As you travel with intention through British Columbia, you begin to notice that everything around you is connected. That the natural elements—the water, the land, and the wildlife—and the human elements—the culture, the traditions, and the history—are inextricably linked, and learning from the Indigenous peoples who’ve inhabited the Island for thousands of years is an essential part of your travel experience.

How to celebrate local cultures and traditions

Observe: Look but don’t touch any cultural or historical artifacts, art, or structures as you travel. For example, observe some of the local Indigenous art that can be found throughout Vancouver Island North. The world’s tallest totem pole is located in Alert Bay, representing the Kwakwaka’wakw peoples who call the region home.

Knowledge is power: Leave any biases and preconceptions at home, and travel with an open mind. Do some research to better understand local customs, cultural nuances, and ways of life that may be different from your own. Indigenous-owned businesses in the area are the experts in the historical traditions and living cultures of their people. U’mista Cultural Centre in Alert Bay is an excellent place to start, and you can learn about other Indigenous-owned businesses and cultural locations on Indigenous Tourism BC’s website.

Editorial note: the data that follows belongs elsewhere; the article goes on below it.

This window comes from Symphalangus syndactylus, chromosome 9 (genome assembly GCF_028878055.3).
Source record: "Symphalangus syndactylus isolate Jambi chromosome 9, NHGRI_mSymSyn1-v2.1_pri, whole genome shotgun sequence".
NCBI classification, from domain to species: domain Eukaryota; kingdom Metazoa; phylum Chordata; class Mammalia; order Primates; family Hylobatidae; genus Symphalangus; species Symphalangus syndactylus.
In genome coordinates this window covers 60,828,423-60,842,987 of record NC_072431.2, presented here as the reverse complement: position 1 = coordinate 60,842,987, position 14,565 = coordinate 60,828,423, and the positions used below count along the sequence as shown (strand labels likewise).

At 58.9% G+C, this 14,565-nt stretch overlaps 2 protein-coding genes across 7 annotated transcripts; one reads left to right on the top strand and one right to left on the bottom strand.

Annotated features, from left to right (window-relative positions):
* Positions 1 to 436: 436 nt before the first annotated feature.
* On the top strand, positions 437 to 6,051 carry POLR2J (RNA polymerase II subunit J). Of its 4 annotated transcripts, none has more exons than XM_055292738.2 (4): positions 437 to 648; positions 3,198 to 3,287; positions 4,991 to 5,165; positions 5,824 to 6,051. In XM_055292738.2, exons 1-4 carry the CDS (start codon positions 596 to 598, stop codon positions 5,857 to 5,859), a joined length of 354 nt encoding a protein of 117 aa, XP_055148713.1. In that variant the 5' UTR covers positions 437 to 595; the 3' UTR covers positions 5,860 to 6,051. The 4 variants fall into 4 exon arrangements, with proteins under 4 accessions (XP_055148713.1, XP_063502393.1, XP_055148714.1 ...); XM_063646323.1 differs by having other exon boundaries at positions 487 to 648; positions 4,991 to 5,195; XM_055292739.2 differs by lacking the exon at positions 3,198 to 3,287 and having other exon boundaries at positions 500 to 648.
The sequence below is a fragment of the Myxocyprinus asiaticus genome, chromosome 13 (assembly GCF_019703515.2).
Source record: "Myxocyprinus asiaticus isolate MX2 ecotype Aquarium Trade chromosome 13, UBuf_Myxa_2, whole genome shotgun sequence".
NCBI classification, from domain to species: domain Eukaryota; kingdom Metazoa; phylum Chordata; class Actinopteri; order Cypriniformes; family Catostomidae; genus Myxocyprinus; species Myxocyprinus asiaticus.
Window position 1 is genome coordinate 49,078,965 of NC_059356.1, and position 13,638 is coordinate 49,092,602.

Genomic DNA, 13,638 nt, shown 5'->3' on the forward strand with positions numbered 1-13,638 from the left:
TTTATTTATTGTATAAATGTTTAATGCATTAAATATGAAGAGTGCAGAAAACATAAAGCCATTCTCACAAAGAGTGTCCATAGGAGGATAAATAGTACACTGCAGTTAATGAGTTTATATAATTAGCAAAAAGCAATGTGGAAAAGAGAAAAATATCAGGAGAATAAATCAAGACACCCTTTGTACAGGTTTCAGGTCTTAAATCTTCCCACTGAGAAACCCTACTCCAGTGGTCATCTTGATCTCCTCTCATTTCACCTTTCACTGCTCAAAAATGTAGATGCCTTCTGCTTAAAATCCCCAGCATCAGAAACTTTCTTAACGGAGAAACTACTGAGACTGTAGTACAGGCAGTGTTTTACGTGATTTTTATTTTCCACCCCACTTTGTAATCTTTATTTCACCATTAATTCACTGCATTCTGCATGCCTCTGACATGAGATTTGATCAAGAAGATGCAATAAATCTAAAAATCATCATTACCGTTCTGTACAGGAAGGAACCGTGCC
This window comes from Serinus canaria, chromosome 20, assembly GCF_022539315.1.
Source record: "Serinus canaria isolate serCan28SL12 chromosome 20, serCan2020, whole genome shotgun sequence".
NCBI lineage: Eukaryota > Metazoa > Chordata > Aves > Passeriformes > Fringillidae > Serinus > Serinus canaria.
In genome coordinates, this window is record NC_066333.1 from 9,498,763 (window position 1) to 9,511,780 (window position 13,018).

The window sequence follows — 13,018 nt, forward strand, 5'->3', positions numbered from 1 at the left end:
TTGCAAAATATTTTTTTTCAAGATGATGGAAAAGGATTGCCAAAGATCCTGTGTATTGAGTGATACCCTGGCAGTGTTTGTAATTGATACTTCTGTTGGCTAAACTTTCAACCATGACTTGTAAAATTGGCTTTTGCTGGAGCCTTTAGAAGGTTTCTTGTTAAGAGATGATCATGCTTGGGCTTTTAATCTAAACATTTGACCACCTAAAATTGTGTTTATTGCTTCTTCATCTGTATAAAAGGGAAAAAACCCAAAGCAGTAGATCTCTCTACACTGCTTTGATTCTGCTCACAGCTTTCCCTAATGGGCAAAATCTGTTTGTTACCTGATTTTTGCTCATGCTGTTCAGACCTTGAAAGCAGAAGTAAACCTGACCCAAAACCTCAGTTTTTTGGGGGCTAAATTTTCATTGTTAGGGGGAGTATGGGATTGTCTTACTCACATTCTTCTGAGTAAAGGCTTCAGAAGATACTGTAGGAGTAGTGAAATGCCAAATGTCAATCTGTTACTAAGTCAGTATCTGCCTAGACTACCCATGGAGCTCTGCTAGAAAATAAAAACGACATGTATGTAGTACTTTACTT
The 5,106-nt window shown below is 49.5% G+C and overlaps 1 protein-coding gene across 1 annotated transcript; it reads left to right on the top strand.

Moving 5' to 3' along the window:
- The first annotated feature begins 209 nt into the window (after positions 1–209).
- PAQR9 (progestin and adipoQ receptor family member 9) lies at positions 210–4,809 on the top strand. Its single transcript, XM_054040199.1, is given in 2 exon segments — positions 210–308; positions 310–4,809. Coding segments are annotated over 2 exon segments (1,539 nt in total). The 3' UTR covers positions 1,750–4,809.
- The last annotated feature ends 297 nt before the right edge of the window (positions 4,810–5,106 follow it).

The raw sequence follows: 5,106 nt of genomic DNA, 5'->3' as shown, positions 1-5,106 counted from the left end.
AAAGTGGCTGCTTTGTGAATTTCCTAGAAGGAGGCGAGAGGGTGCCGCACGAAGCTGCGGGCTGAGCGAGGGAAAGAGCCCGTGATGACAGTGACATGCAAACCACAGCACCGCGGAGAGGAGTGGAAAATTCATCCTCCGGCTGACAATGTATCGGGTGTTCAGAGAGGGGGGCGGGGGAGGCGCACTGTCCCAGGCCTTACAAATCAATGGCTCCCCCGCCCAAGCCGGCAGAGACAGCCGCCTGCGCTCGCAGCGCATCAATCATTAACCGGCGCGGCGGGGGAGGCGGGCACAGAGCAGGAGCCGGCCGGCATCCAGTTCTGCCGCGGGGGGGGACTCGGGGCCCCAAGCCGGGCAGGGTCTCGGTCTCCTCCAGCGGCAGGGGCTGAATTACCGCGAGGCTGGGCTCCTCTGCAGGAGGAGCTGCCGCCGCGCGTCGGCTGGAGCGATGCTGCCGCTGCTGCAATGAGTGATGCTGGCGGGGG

Photograph with respect: When visiting any cultural monument, museum, art gallery, or historical location, ensure that you have consent before capturing an image and/or sharing one. If you have questions about what’s appropriate to share, stop by one of the Island’s many Visitors Centers for some guidance.

#3: Observe and do not disturb our wildlife & natural habitats

Port Hardy | Northern Vancouver Island Tourism/Steven Fines

Commitment to being a more sustainable traveller means respecting all of a region’s inhabitants, from humans to flora and fauna. When you are travelling through the forests and along the trails and coastlines of Vancouver Island North, make sure you are not disturbing any wildlife or habitat around you.

How to respect local wildlife

Follow local regulations: Rules are in place to protect the environment, as well as the wildlife and the people who call this area home. Educate yourself before you set out into the wild, for example by visiting the Quatse Salmon Centre, located in Port Hardy. This facility is dedicated to salmon conservation, enhancement, and education on North Vancouver Island, and it is an excellent place to learn about the salmon’s connection to the rest of the coastal ecosystem.